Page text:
Frogs of the world: “Frogs: A Chorus of Colors” at Nature Museum
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I felt voyeuristic whipping out my phone for photos while watching a pair of Asian tree toads doing what comes naturally. Until Allison Sacerdote-Velat told me that’s what she did when she saw them.
“It shows they are comfortable,” said Sacerdote-Velat, the new curator of herpetology at the Peggy Notebaert Nature Museum.
I should say.
That was one of the surprises and joys Thursday at a preview two days before the opening of “Frogs: A Chorus of Colors.” The exhibit runs through Jan. 22, a “great opportunity” over the holidays, as Sacerdote-Velat put it.
If looking for color, the best are the poison dart frogs. Their poison is related to what they eat in the wild, different than what they are fed in the exhibits. The giant monkey frog is another good visual with vibrant color. The aptly named tomato frog, links to modern conservation. That frog was over-collected by illegal trade.
The African bullfrog, aptly called Jabba the Hutt, has a powerful squatting presence near the entrance to the exhibit. On Mondays, it is fed rodents. Yes, it is that big.
Sacerdote-Velat likes the Amazon milk frog, which lays eggs in tree holes.
“The males are pretty sneaky,” she said.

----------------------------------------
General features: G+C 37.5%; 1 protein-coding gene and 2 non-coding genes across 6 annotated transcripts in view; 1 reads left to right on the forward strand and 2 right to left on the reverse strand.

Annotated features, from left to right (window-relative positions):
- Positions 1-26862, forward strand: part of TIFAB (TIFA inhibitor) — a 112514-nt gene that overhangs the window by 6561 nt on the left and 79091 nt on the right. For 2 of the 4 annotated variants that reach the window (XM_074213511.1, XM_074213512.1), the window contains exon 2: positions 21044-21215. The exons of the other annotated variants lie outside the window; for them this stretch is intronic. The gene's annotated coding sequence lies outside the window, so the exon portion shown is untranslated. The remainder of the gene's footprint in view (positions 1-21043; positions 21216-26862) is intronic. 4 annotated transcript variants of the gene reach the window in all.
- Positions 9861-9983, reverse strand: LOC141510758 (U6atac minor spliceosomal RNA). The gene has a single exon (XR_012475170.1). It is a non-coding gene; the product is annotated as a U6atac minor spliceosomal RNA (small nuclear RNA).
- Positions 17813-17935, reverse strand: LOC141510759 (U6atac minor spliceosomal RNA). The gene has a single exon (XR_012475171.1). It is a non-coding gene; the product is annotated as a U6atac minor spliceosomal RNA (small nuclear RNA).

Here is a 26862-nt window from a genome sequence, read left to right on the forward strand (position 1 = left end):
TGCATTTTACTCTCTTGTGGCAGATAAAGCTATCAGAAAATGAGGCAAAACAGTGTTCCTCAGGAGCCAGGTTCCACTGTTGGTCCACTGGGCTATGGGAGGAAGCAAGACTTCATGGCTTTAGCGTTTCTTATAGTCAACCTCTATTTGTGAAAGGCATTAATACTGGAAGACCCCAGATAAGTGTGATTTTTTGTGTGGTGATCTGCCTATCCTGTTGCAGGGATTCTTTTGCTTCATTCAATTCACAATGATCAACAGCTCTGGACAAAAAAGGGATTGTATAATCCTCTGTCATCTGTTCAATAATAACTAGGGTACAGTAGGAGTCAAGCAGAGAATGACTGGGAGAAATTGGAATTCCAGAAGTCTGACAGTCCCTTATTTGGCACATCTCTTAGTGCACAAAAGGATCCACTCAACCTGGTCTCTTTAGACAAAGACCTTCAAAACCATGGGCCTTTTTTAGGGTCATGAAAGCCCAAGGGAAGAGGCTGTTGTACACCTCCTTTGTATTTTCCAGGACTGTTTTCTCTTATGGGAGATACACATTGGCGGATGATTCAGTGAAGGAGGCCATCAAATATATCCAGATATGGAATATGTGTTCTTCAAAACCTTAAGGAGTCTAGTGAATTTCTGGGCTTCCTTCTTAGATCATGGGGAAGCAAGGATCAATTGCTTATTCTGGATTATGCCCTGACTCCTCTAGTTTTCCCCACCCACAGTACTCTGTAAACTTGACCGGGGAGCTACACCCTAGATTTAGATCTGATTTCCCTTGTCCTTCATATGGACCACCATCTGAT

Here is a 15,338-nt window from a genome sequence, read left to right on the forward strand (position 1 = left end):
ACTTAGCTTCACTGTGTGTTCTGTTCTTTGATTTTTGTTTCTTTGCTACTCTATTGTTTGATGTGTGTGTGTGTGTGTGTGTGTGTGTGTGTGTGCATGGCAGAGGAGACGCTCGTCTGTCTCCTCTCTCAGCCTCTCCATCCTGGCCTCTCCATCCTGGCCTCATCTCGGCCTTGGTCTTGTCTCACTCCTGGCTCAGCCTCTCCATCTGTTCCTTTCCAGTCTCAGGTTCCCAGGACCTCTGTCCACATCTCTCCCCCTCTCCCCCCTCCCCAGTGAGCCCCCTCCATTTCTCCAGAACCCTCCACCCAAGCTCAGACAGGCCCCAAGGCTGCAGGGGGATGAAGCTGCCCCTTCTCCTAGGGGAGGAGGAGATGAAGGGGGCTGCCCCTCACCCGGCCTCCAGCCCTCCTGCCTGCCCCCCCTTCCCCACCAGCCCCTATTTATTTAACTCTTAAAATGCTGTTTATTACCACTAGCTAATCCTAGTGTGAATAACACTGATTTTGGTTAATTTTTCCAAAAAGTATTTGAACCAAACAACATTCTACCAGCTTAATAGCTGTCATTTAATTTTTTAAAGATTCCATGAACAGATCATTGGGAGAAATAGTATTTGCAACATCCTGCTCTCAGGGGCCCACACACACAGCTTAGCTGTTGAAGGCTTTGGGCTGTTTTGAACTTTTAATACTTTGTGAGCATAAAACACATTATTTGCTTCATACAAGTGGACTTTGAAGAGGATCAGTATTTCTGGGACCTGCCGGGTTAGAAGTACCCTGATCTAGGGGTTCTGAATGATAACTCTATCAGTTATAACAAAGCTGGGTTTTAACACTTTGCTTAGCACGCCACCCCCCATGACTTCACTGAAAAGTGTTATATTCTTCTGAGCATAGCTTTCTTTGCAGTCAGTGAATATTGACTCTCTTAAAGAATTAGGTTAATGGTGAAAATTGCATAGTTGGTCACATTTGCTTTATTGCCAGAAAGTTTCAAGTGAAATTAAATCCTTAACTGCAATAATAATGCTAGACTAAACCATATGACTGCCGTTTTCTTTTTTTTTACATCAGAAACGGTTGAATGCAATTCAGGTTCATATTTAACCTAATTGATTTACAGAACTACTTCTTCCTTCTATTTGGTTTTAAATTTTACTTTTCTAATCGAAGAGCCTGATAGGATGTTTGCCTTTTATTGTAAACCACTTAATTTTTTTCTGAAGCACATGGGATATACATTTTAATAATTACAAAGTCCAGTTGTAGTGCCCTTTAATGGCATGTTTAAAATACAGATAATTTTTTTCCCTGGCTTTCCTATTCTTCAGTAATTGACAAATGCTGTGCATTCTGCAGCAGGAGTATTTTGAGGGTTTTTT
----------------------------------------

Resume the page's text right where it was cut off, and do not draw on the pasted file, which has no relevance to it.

After mating with one female, the male calls for another female but does not fertilize her eggs, instead those eggs become food for the tadpoles from the first mating.
The African clawed frogs have the most multi-layered tale.
“When they eat, it is kind of like Cookie Monster shoveling things in their mouths,’’ Sacerdote-Velat said.
They are used in toxicology studies and were once used in pregnancy testing for humans, which is how they ended up being dumped in California and Arizona. A pregnant woman’s urine would make the frogs lay eggs in less than a day, a natural pregnancy test.
Smoky jungle frogs, which use a foam of their own for nesting, led to a discussion on the impact of chytrid fungus. Sacerdote-Velat, beginning with her previous position as a reintroduction biologist at the Lincoln Park Zoo, has led a team researching this for a couple years in northern Illinois (Boone County to Lake Michigan).
Bullfrogs and green frogs can harbor it, but wood frogs and tree frogs are more susceptible. As it is water-born, fishermen, waterfowlers, birders and others who walk marshes and wetlands could transport it. The public can help by cleaning boots and boats before moving from one body of water to another.
A neat thing about all the specimens at The Chicago Academy of Sciences,, including some of display, is that something like chytrid, can be tested back in time. It was found in an amphibian specimen in Illinois from 1899.
Fun is mixed with serious issues. I just like that ornate horned frogs are “PAC-MAN frogs.”
There’s such kid-friendly stuff as gliding on a small indoor Zip-line, a virtual dissection, interactive exhibits including a cool one of our local frog calls and an exhibit sequence on bullfrogs from tadpoles to adults.
The Nature Museum, home to the citizen-science project, “The Calling Frog Survey,’’ is hosting a training session for identifying the 13 regional frogs on Saturday, Nov. 12.
“Anyone can do it, you don’t need to be a scientist,’’ Sacerdote-Velat said.
“Frogs’’ is included in the general admission. For details, go to naturemuseum.org or call (773) 755-5100.